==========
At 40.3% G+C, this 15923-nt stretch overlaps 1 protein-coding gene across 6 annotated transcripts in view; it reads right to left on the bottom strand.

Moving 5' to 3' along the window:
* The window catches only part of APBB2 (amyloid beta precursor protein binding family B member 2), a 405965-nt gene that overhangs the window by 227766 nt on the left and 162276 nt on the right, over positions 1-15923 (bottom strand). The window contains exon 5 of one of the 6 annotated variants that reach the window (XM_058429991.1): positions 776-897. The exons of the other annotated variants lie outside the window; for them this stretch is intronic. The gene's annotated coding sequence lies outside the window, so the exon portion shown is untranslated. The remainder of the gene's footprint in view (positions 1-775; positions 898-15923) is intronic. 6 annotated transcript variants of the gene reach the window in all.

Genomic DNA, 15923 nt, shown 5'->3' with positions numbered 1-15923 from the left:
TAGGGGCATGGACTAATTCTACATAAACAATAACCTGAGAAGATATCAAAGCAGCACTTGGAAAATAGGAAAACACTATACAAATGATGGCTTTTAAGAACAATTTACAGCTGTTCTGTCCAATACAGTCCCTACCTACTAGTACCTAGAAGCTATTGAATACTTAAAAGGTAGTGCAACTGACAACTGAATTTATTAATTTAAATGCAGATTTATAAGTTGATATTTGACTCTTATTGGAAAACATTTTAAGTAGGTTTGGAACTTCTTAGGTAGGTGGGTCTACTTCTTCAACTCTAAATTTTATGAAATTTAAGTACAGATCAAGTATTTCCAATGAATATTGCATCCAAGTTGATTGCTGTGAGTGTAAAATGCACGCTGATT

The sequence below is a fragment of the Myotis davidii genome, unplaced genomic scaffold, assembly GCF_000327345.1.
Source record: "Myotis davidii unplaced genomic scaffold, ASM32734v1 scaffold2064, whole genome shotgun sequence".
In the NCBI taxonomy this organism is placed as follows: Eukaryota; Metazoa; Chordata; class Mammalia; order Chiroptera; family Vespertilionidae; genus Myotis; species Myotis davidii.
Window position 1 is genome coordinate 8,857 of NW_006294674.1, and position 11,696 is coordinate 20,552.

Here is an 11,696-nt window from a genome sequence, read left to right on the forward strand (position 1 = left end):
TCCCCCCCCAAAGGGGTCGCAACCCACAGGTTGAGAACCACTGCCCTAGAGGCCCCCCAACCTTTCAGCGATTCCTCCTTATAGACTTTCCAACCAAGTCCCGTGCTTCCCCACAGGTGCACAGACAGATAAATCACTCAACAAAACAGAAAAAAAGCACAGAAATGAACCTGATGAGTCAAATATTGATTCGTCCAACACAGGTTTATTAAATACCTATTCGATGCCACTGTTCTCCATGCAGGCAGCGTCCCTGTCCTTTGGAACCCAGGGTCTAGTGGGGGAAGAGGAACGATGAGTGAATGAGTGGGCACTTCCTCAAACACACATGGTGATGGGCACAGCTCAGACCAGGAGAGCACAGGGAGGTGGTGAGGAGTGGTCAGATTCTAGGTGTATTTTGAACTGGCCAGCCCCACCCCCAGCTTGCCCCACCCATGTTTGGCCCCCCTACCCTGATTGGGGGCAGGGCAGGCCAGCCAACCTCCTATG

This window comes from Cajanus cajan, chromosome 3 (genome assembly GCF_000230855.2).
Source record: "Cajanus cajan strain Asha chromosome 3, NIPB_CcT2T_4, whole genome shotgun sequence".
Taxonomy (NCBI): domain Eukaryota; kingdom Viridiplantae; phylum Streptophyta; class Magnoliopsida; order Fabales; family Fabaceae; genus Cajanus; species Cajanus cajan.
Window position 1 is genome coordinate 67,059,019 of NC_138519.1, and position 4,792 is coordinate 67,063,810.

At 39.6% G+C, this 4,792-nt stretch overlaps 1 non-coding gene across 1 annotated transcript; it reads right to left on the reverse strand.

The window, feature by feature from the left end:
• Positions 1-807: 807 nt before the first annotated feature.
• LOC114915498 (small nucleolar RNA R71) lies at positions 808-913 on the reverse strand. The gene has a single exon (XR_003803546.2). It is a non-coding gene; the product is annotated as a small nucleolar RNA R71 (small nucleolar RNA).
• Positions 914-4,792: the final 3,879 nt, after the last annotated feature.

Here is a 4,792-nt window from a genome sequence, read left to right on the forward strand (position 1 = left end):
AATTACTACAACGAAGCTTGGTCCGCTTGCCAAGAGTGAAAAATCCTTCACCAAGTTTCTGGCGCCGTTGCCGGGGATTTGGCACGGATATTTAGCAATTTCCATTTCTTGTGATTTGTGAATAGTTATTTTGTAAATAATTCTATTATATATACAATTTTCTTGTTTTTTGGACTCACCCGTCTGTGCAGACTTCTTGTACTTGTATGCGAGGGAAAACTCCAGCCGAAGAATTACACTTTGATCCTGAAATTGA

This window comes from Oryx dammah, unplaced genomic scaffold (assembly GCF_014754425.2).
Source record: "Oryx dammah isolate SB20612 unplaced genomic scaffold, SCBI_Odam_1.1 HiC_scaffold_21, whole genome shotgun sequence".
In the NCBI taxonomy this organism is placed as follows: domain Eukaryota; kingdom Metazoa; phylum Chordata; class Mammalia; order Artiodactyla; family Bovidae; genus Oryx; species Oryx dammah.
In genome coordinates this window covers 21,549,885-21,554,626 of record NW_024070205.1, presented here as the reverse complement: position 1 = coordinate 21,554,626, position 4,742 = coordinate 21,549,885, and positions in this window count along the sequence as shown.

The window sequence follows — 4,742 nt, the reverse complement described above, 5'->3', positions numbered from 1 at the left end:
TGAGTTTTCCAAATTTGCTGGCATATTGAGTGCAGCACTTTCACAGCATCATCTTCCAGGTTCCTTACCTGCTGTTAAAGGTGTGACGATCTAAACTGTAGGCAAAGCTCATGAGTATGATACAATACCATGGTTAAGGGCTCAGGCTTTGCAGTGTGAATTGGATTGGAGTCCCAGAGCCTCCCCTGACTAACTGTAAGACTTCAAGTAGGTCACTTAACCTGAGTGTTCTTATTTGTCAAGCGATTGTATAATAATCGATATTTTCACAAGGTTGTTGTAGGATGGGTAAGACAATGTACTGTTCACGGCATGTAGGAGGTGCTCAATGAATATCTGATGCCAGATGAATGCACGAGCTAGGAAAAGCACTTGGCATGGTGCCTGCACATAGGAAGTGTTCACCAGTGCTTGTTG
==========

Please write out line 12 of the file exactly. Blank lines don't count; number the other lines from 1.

This window comes from Cajanus cajan, chromosome 3 (genome assembly GCF_000230855.2).